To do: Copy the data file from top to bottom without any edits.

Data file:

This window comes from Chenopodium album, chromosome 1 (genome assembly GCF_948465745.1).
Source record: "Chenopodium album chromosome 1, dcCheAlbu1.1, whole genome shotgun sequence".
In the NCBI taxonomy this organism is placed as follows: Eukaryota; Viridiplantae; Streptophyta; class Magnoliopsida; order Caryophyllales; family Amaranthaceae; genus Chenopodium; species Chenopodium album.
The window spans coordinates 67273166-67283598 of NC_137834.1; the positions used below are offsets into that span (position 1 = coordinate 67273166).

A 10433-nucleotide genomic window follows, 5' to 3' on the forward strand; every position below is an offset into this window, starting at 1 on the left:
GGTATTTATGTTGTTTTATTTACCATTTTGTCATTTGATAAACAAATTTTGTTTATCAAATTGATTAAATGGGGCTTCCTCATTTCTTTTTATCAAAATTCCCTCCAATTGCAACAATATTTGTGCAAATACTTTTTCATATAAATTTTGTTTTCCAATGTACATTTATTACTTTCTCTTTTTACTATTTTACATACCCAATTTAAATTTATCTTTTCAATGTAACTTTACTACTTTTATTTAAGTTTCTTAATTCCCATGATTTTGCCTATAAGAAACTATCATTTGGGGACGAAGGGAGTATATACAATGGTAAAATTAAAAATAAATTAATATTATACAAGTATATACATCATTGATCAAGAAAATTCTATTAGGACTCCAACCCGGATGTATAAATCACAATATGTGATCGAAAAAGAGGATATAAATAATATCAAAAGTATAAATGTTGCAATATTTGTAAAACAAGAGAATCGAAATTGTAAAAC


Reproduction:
This window comes from Chenopodium album, chromosome 1 (genome assembly GCF_948465745.1).
Source record: "Chenopodium album chromosome 1, dcCheAlbu1.1, whole genome shotgun sequence".
In the NCBI taxonomy this organism is placed as follows: Eukaryota; Viridiplantae; Streptophyta; class Magnoliopsida; order Caryophyllales; family Amaranthaceae; genus Chenopodium; species Chenopodium album.
The window spans coordinates 67273166-67283598 of NC_137834.1; the positions used below are offsets into that span (position 1 = coordinate 67273166).

A 10433-nucleotide genomic window follows, 5' to 3' on the forward strand; every position below is an offset into this window, starting at 1 on the left:
GGTATTTATGTTGTTTTATTTACCATTTTGTCATTTGATAAACAAATTTTGTTTATCAAATTGATTAAATGGGGCTTCCTCATTTCTTTTTATCAAAATTCCCTCCAATTGCAACAATATTTGTGCAAATACTTTTTCATATAAATTTTGTTTTCCAATGTACATTTATTACTTTCTCTTTTTACTATTTTACATACCCAATTTAAATTTATCTTTTCAATGTAACTTTACTACTTTTATTTAAGTTTCTTAATTCCCATGATTTTGCCTATAAGAAACTATCATTTGGGGACGAAGGGAGTATATACAATGGTAAAATTAAAAATAAATTAATATTATACAAGTATATACATCATTGATCAAGAAAATTCTATTAGGACTCCAACCCGGATGTATAAATCACAATATGTGATCGAAAAAGAGGATATAAATAATATCAAAAGTATAAATGTTGCAATATTTGTAAAACAAGAGAATCGAAATTGTAAAAC